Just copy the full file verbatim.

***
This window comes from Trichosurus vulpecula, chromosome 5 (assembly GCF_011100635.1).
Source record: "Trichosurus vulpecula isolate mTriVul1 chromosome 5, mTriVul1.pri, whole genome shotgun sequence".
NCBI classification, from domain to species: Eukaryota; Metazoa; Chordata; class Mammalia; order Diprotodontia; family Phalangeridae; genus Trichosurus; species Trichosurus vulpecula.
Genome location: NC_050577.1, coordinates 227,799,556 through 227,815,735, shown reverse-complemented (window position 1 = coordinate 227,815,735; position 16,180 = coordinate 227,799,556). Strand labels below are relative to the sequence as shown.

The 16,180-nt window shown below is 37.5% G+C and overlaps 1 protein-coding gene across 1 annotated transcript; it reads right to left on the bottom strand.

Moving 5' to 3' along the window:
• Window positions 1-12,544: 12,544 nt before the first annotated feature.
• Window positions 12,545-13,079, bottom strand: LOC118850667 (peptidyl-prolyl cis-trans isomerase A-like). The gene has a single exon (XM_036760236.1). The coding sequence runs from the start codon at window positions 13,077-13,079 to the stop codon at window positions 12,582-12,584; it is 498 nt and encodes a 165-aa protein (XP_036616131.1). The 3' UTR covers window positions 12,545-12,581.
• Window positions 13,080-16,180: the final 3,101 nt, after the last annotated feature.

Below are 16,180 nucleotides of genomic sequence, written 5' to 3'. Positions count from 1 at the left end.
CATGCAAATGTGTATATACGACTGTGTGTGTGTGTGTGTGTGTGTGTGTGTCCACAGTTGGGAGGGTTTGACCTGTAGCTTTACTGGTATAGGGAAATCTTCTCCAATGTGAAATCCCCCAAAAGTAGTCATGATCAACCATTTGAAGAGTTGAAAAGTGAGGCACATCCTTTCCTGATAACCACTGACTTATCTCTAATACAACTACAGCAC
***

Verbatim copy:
This window comes from Trichosurus vulpecula, chromosome 5 (assembly GCF_011100635.1).
Source record: "Trichosurus vulpecula isolate mTriVul1 chromosome 5, mTriVul1.pri, whole genome shotgun sequence".
NCBI classification, from domain to species: Eukaryota; Metazoa; Chordata; class Mammalia; order Diprotodontia; family Phalangeridae; genus Trichosurus; species Trichosurus vulpecula.
Genome location: NC_050577.1, coordinates 227,799,556 through 227,815,735, shown reverse-complemented (window position 1 = coordinate 227,815,735; position 16,180 = coordinate 227,799,556). Strand labels below are relative to the sequence as shown.

The 16,180-nt window shown below is 37.5% G+C and overlaps 1 protein-coding gene across 1 annotated transcript; it reads right to left on the bottom strand.

Moving 5' to 3' along the window:
• Window positions 1-12,544: 12,544 nt before the first annotated feature.
• Window positions 12,545-13,079, bottom strand: LOC118850667 (peptidyl-prolyl cis-trans isomerase A-like). The gene has a single exon (XM_036760236.1). The coding sequence runs from the start codon at window positions 13,077-13,079 to the stop codon at window positions 12,582-12,584; it is 498 nt and encodes a 165-aa protein (XP_036616131.1). The 3' UTR covers window positions 12,545-12,581.
• Window positions 13,080-16,180: the final 3,101 nt, after the last annotated feature.

Below are 16,180 nucleotides of genomic sequence, written 5' to 3'. Positions count from 1 at the left end.
CATGCAAATGTGTATATACGACTGTGTGTGTGTGTGTGTGTGTGTGTGTGTCCACAGTTGGGAGGGTTTGACCTGTAGCTTTACTGGTATAGGGAAATCTTCTCCAATGTGAAATCCCCCAAAAGTAGTCATGATCAACCATTTGAAGAGTTGAAAAGTGAGGCACATCCTTTCCTGATAACCACTGACTTATCTCTAATACAACTACAGCAC